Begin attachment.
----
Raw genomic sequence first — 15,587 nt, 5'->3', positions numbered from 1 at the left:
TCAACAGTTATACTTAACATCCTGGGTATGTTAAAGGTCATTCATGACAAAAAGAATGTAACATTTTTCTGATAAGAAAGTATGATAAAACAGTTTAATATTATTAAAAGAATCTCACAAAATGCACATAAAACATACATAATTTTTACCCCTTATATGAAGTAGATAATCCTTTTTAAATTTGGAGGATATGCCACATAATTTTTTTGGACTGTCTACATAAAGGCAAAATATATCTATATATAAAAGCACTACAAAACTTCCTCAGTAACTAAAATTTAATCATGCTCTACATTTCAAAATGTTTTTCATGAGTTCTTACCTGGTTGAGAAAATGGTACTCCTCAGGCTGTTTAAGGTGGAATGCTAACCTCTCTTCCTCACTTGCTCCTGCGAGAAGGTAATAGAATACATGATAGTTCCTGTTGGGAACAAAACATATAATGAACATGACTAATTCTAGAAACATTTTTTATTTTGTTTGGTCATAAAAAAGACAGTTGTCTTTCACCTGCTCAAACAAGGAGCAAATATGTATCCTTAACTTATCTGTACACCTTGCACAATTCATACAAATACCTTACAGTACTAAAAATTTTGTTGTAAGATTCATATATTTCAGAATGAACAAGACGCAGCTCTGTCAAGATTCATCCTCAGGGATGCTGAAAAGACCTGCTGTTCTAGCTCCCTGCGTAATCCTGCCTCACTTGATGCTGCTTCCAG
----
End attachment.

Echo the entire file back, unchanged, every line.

Raw genomic sequence first — 15,587 nt, 5'->3', positions numbered from 1 at the left:
TCAACAGTTATACTTAACATCCTGGGTATGTTAAAGGTCATTCATGACAAAAAGAATGTAACATTTTTCTGATAAGAAAGTATGATAAAACAGTTTAATATTATTAAAAGAATCTCACAAAATGCACATAAAACATACATAATTTTTACCCCTTATATGAAGTAGATAATCCTTTTTAAATTTGGAGGATATGCCACATAATTTTTTTGGACTGTCTACATAAAGGCAAAATATATCTATATATAAAAGCACTACAAAACTTCCTCAGTAACTAAAATTTAATCATGCTCTACATTTCAAAATGTTTTTCATGAGTTCTTACCTGGTTGAGAAAATGGTACTCCTCAGGCTGTTTAAGGTGGAATGCTAACCTCTCTTCCTCACTTGCTCCTGCGAGAAGGTAATAGAATACATGATAGTTCCTGTTGGGAACAAAACATATAATGAACATGACTAATTCTAGAAACATTTTTTATTTTGTTTGGTCATAAAAAAGACAGTTGTCTTTCACCTGCTCAAACAAGGAGCAAATATGTATCCTTAACTTATCTGTACACCTTGCACAATTCATACAAATACCTTACAGTACTAAAAATTTTGTTGTAAGATTCATATATTTCAGAATGAACAAGACGCAGCTCTGTCAAGATTCATCCTCAGGGATGCTGAAAAGACCTGCTGTTCTAGCTCCCTGCGTAATCCTGCCTCACTTGATGCTGCTTCCAG